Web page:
The Statue of Liberty is an iconic structure representing liberty and freedom in the United States. It is located on an island in New York City. The Statue of Liberty was a gift from France that was originally proposed by an activist and intellectual named Edouard de Laboulaye in 1865. Laboulaye wanted to honor the United States’ friendship with France as well as the centennial of independence. A sculptor by the name of Auguste Bartholdi agreed with Laboulaye’s idea and they began designing the statue in 1870.
Bartholdi traveled to the United States during the time he was designing the statue and it was during that trip that he selected the site of the statue; Bedloe’s Island. While the island was small, its location made it visible to all ships entering the New York Harbor. Bartholdi considered the New York Harbor to be the gateway to America. In 1876, Bartholdi began to direct French craftsmen and artisans who would complete the construction of the statue. The same year, a piece of the statue was completed and displayed at the Philadelphia Centennial Exposition. The head and shoulders of the statue would not be completed until 1878, at which time they were shown at the Paris Universal Exposition. The complete statue was assembled in Paris between 1881 and 1884.
The United States agreed to complete the pedestal for the Statue of Liberty, and construction began in 1884. Following the presentation of the statue to Levi P. Morton, the US Minister, on July 4, 1884 in France, it was disassembled and transported by ship to the United States. The statue arrived in New York Harbor on the French Navy ship Isere on June 17, 1885. While the arrival of the Statue of Liberty was met with great fanfare, the construction of the pedestal was incomplete. The entire statue was not fully assembled on the pedestal until 1886. The statue was constructed quickly by a construction team made up mostly of new immigrants. The first part of the statue to be constructed was the iron framework. The remainder of the statue was the reassembled without the use of scaffolding. Instead, all needed materials were hoisted up by steam driven derricks and cranes.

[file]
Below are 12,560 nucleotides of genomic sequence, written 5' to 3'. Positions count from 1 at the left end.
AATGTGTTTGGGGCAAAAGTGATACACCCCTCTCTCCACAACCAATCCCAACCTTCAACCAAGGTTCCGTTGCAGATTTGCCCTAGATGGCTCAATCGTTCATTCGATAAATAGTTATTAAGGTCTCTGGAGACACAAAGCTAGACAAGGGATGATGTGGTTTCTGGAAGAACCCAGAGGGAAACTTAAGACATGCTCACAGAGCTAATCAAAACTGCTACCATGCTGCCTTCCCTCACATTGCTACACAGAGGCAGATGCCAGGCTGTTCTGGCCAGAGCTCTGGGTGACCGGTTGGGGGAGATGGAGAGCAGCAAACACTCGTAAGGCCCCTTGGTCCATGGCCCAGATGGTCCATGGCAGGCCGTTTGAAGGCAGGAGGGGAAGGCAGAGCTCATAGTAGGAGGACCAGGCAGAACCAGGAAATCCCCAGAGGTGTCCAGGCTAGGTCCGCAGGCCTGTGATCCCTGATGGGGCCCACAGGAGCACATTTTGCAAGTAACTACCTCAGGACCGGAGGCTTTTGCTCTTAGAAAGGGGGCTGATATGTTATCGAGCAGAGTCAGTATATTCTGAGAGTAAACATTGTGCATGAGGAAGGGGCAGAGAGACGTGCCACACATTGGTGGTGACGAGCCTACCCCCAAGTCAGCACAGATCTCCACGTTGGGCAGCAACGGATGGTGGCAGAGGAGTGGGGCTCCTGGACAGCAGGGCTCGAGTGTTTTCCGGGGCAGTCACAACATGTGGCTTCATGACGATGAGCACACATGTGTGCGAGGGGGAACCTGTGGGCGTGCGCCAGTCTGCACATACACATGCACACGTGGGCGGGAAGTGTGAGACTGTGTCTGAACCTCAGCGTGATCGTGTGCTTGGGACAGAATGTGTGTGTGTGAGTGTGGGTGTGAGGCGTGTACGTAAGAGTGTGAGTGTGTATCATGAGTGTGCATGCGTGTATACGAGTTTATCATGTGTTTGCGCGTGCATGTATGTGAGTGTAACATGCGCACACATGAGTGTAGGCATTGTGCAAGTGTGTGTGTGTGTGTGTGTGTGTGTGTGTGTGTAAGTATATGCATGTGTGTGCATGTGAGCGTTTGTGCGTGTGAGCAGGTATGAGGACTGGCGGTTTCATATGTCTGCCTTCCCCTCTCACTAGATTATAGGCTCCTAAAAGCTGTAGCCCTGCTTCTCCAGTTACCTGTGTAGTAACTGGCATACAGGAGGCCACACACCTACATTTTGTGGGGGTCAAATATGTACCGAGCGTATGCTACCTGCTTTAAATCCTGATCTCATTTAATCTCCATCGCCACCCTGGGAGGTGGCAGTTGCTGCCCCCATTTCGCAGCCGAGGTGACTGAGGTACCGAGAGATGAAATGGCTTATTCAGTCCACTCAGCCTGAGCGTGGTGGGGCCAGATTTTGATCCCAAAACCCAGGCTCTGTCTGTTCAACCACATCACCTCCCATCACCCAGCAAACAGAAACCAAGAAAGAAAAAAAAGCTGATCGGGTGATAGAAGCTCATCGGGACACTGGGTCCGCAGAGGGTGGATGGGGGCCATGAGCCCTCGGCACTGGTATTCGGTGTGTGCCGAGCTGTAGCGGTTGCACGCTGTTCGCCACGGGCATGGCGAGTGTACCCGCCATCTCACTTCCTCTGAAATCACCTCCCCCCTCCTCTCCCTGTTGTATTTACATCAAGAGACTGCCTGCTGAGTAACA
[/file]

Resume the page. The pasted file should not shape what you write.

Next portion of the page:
The final section of the Statue of Liberty to be completed was the head, which would remain veiled until the dedication of the statue. The Statue of Liberty was officially unveiled on October 28, 1886. Although the weather that day was foggy and wet, approximately one million New Yorkers turned up to watch the unveiling. There were parades to honor the statue as well as music. Bartholdi was on site to unveil Liberty’s face, which had been covered with a French flag.
The Statue of Liberty was officially designated as a UNESCO World Heritage Site in 1984. A World Heritage Site is one that has been officially recognized by the United Nations, or more specifically UNESCO. Sites are chosen based on historical, cultural, or scientific significance among other qualifications. Today, it is possible to visit the Statue of Liberty and travel to the top from the inside. Operating hours for tours of the Statue of Liberty vary depending on time of year. The National Park Service provides information on operating hours.
More Information on The Statue of Liberty
- Ben’s Guide – The Statue of Liberty
- Creating the Statue of Liberty
- The Statue of Liberty Arrived at Bedloe’s Island
- Statue of Liberty National Monument Operating Hours
- The Statue of Liberty
- Origins of the Statue of Liberty
- View the Statue of Liberty
- A Timeline of the Statue of Liberty
- Fun Statue of Liberty Facts
- Statue of Liberty Facts and Summary
- Edouard Laboulaye and the Statue of Liberty
- Auguste Bartholdi – Artist and Sculpture
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